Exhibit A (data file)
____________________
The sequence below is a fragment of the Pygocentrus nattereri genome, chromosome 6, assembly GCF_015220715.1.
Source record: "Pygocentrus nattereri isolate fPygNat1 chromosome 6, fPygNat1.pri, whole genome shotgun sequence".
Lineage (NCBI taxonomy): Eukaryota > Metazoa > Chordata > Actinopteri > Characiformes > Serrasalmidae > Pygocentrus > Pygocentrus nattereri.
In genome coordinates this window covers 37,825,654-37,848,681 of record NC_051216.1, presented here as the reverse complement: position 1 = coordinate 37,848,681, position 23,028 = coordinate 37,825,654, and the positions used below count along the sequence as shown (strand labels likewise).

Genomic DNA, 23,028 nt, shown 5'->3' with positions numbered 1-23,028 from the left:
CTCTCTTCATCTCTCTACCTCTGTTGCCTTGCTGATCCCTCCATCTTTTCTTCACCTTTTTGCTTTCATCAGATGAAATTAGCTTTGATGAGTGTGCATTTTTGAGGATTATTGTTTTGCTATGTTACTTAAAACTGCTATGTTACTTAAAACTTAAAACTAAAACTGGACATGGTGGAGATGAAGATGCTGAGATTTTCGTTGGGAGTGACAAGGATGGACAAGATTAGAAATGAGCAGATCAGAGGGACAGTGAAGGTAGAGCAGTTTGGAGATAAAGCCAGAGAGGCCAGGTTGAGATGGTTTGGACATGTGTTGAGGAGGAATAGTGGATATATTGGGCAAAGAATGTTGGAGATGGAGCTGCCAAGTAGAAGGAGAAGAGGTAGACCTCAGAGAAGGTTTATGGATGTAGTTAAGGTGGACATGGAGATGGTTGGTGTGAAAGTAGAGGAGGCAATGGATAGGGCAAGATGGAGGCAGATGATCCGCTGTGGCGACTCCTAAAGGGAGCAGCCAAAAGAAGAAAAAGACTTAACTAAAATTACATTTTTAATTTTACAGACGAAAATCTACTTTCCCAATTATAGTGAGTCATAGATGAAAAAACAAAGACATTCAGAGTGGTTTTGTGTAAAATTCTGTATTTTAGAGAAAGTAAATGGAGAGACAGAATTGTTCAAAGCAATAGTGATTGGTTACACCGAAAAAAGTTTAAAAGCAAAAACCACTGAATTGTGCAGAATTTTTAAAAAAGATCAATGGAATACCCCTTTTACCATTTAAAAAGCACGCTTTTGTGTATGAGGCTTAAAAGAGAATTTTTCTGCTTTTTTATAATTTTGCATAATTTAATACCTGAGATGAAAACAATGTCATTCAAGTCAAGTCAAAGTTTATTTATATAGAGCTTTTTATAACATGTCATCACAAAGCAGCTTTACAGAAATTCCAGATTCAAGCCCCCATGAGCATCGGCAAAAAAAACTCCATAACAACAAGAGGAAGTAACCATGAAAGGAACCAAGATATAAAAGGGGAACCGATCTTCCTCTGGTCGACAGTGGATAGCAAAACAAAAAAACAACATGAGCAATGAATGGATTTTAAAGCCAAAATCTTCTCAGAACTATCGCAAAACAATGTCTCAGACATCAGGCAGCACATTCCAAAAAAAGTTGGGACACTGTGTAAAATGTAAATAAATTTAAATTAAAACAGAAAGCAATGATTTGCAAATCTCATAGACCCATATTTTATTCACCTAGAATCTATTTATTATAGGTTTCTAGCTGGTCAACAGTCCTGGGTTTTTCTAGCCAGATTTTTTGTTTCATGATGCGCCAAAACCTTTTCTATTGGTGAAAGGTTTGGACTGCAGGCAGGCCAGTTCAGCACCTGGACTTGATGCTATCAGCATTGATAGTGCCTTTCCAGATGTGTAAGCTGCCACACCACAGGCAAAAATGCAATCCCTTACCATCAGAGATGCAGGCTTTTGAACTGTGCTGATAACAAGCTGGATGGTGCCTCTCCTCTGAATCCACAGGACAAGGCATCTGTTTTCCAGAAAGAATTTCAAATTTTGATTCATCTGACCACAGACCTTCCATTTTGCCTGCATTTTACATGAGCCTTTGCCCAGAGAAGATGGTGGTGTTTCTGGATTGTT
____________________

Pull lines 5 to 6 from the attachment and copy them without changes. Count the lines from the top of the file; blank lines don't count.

Genomic DNA, 23,028 nt, shown 5'->3' with positions numbered 1-23,028 from the left:
CTCTCTTCATCTCTCTACCTCTGTTGCCTTGCTGATCCCTCCATCTTTTCTTCACCTTTTTGCTTTCATCAGATGAAATTAGCTTTGATGAGTGTGCATTTTTGAGGATTATTGTTTTGCTATGTTACTTAAAACTGCTATGTTACTTAAAACTTAAAACTAAAACTGGACATGGTGGAGATGAAGATGCTGAGATTTTCGTTGGGAGTGACAAGGATGGACAAGATTAGAAATGAGCAGATCAGAGGGACAGTGAAGGTAGAGCAGTTTGGAGATAAAGCCAGAGAGGCCAGGTTGAGATGGTTTGGACATGTGTTGAGGAGGAATAGTGGATATATTGGGCAAAGAATGTTGGAGATGGAGCTGCCAAGTAGAAGGAGAAGAGGTAGACCTCAGAGAAGGTTTATGGATGTAGTTAAGGTGGACATGGAGATGGTTGGTGTGAAAGTAGAGGAGGCAATGGATAGGGCAAGATGGAGGCAGATGATCCGCTGTGGCGACTCCTAAAGGGAGCAGCCAAAAGAAGAAAAAGACTTAACTAAAATTACATTTTTAATTTTACAGACGAAAATCTACTTTCCCAATTATAGTGAGTCATAGATGAAAAAACAAAGACATTCAGAGTGGTTTTGTGTAAAATTCTGTATTTTAGAGAAAGTAAATGGAGAGACAGAATTGTTCAAAGCAATAGTGATTGGTTACACCGAAAAAAGTTTAAAAGCAAAAACCACTGAATTGTGCAGAATTTTTAAAAAAGATCAATGGAATACCCCTTTTACCATTTAAAAAGCACGCTTTTGTGTATGAGGCTTAAAAGAGAATTTTTCTGCTTTTTTATAATTTTGCATAATTTAATACCTGAGATGAAAACAATGTCATTCAAGTCAAGTCAAAGTTTATTTATATAGAGCTTTTTATAACATGTCATCACAAAGCAGCTTTACAGAAATTCCAGATTCAAGCCCCCATGAGCATCGGCAAAAAAAACTCCATAACAACAAGAGGAAGTAACCATGAAAGGAACCAAGATATAAAAGGGGAACCGATCTTCCTCTGGTCGACAGTGGATAGCAAAACAAAAAAACAACATGAGCAATGAATGGATTTTAAAGCCAAAATCTTCTCAGAACTATCGCAAAACAATGTCTCAGACATCAGGCAGCACATTCCAAAAAAAGTTGGGACACTGTGTAAAATGTAAATAAATTTAAATTAAAACAGAAAGCAATGATTTGCAAATCTCATAGACCCATATTTTATTCACCTAGAATCTATTTATTATAGGTTTCTAGCTGGTCAACAGTCCTGGGTTTTTCTAGCCAGATTTTTTGTTTCATGATGCGCCAAAACCTTTTCTATTGGTGAAAGGTTTGGACTGCAGGCAGGCCAGTTCAGCACCTGGACTTGATGCTATCAGCATTGATAGTGCCTTTCCAGATGTGTAAGCTGCCACACCACAGGCAAAAATGCAATCCCTTACCATCAGAGATGCAGGCTTTTGAACTGTGCTGATAACAAGCTGGATGGTGCCTCTCCTCTGAATCCACAGGACAAGGCATCTGTTTTCCAGAAAGAATTTCAAATTTTGATTCATCTGACCACAGACCTTCCATTTTGCCTGCATTTTACATGAGCCTTTGCCCAGAGAAGATGGTGGTGTTTCTGGATTGTT